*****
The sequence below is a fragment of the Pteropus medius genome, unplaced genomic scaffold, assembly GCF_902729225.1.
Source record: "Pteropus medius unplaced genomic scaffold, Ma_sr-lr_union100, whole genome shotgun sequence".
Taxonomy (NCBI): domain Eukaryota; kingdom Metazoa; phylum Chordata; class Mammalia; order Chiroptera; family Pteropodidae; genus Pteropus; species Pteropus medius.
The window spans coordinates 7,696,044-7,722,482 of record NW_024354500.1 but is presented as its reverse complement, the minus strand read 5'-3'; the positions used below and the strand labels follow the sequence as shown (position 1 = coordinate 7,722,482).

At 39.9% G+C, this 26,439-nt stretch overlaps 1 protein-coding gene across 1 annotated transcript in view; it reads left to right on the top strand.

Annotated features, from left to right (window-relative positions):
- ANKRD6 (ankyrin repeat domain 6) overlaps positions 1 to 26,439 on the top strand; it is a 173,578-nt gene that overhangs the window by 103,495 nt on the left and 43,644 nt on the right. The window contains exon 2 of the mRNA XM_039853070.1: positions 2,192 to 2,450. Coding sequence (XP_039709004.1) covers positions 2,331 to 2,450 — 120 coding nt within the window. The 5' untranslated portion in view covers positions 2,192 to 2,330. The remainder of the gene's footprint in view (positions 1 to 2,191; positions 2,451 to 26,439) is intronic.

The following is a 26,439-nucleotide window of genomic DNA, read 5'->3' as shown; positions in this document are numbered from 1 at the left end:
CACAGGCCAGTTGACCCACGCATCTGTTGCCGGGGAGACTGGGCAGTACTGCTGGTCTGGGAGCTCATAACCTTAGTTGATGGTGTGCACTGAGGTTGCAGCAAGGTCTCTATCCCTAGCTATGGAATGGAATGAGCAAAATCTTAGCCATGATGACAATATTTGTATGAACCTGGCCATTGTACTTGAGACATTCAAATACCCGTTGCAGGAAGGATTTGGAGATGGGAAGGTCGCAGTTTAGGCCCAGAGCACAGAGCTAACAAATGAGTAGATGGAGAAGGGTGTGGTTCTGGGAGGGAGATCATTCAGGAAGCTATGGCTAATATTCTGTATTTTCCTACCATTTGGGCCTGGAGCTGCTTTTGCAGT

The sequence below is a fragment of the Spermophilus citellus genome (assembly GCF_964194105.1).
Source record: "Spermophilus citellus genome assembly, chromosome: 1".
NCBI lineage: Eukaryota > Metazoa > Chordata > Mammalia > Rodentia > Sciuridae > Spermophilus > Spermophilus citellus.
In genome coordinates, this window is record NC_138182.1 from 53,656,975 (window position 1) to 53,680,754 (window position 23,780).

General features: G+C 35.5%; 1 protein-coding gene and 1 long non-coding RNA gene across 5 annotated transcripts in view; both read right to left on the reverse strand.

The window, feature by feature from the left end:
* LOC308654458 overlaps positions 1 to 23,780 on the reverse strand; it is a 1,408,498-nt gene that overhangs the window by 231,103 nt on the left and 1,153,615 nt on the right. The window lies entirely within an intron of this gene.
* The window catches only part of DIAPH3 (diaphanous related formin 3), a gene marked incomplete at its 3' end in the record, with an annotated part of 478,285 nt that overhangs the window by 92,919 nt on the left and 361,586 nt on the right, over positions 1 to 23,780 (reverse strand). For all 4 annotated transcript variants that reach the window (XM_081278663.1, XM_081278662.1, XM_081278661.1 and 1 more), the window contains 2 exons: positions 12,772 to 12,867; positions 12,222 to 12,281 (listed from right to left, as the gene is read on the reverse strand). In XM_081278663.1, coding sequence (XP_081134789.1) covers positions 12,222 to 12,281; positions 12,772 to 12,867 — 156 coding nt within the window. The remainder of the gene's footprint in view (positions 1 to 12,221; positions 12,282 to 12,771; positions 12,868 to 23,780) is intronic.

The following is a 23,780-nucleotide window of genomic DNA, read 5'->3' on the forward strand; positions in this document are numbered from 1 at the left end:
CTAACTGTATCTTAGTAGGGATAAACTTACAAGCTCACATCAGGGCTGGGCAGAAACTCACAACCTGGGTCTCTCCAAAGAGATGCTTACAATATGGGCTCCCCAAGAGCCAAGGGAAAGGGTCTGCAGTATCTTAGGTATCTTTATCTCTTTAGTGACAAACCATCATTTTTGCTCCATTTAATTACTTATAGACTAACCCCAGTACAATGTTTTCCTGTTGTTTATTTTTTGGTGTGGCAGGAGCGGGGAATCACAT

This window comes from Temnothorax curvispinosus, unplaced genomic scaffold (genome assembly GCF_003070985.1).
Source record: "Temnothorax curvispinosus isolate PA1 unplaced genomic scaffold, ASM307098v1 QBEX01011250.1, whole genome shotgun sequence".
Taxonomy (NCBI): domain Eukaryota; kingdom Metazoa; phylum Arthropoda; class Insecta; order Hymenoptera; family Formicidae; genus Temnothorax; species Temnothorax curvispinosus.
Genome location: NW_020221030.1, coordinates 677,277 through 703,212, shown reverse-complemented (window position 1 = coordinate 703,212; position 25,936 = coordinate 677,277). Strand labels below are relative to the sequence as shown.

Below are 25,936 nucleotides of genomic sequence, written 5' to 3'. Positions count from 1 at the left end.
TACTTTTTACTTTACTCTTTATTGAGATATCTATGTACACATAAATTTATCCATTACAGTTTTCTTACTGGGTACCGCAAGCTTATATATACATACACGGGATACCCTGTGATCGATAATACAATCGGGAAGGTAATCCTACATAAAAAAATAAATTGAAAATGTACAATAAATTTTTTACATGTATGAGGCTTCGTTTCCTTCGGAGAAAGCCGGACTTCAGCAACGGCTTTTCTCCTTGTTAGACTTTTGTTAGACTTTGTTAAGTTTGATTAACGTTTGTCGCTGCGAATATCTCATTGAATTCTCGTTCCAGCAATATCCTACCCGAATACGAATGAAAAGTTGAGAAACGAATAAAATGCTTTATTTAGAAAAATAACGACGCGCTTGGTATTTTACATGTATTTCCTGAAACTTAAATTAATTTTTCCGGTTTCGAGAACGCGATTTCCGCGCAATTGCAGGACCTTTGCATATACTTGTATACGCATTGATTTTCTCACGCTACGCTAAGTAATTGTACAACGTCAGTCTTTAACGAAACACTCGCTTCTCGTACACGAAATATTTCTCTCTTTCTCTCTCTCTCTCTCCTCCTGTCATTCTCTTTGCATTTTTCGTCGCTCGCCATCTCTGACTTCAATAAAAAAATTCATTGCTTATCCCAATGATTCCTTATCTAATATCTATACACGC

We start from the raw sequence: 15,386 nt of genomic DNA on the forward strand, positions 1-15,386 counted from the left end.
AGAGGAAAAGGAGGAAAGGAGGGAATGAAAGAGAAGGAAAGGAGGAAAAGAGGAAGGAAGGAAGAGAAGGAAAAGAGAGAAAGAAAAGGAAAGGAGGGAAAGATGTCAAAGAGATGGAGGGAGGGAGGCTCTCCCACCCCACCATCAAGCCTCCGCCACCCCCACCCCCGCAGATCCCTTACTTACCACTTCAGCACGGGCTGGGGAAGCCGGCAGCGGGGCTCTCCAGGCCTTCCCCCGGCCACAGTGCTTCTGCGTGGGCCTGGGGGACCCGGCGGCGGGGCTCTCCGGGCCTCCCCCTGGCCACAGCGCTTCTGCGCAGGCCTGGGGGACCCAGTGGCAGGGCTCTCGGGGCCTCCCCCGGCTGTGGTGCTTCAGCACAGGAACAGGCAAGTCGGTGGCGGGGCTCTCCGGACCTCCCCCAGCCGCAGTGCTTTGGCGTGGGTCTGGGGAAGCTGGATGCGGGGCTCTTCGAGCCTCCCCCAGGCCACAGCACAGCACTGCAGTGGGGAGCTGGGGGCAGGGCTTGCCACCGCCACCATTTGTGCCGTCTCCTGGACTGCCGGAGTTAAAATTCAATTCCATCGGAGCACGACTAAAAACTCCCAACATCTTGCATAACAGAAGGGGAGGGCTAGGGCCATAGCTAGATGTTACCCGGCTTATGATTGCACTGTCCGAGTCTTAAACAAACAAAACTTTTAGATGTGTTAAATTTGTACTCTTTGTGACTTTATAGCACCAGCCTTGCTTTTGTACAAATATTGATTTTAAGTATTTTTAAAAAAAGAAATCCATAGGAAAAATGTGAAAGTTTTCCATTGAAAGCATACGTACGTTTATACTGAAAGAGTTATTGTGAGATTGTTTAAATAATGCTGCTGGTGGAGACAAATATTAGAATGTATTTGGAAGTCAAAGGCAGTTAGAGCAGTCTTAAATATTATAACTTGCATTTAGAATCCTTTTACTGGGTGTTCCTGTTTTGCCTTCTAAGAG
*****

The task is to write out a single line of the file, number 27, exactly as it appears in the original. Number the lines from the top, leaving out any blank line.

AGAGGAAAAGGAGGAAAGGAGGGAATGAAAGAGAAGGAAAGGAGGAAAAGAGGAAGGAAGGAAGAGAAGGAAAAGAGAGAAAGAAAAGGAAAGGAGGGAAAGATGTCAAAGAGATGGAGGGAGGGAGGCTCTCCCACCCCACCATCAAGCCTCCGCCACCCCCACCCCCGCAGATCCCTTACTTACCACTTCAGCACGGGCTGGGGAAGCCGGCAGCGGGGCTCTCCAGGCCTTCCCCCGGCCACAGTGCTTCTGCGTGGGCCTGGGGGACCCGGCGGCGGGGCTCTCCGGGCCTCCCCCTGGCCACAGCGCTTCTGCGCAGGCCTGGGGGACCCAGTGGCAGGGCTCTCGGGGCCTCCCCCGGCTGTGGTGCTTCAGCACAGGAACAGGCAAGTCGGTGGCGGGGCTCTCCGGACCTCCCCCAGCCGCAGTGCTTTGGCGTGGGTCTGGGGAAGCTGGATGCGGGGCTCTTCGAGCCTCCCCCAGGCCACAGCACAGCACTGCAGTGGGGAGCTGGGGGCAGGGCTTGCCACCGCCACCATTTGTGCCGTCTCCTGGACTGCCGGAGTTAAAATTCAATTCCATCGGAGCACGACTAAAAACTCCCAACATCTTGCATAACAGAAGGGGAGGGCTAGGGCCATAGCTAGATGTTACCCGGCTTATGATTGCACTGTCCGAGTCTTAAACAAACAAAACTTTTAGATGTGTTAAATTTGTACTCTTTGTGACTTTATAGCACCAGCCTTGCTTTTGTACAAATATTGATTTTAAGTATTTTTAAAAAAAGAAATCCATAGGAAAAATGTGAAAGTTTTCCATTGAAAGCATACGTACGTTTATACTGAAAGAGTTATTGTGAGATTGTTTAAATAATGCTGCTGGTGGAGACAAATATTAGAATGTATTTGGAAGTCAAAGGCAGTTAGAGCAGTCTTAAATATTATAACTTGCATTTAGAATCCTTTTACTGGGTGTTCCTGTTTTGCCTTCTAAGAG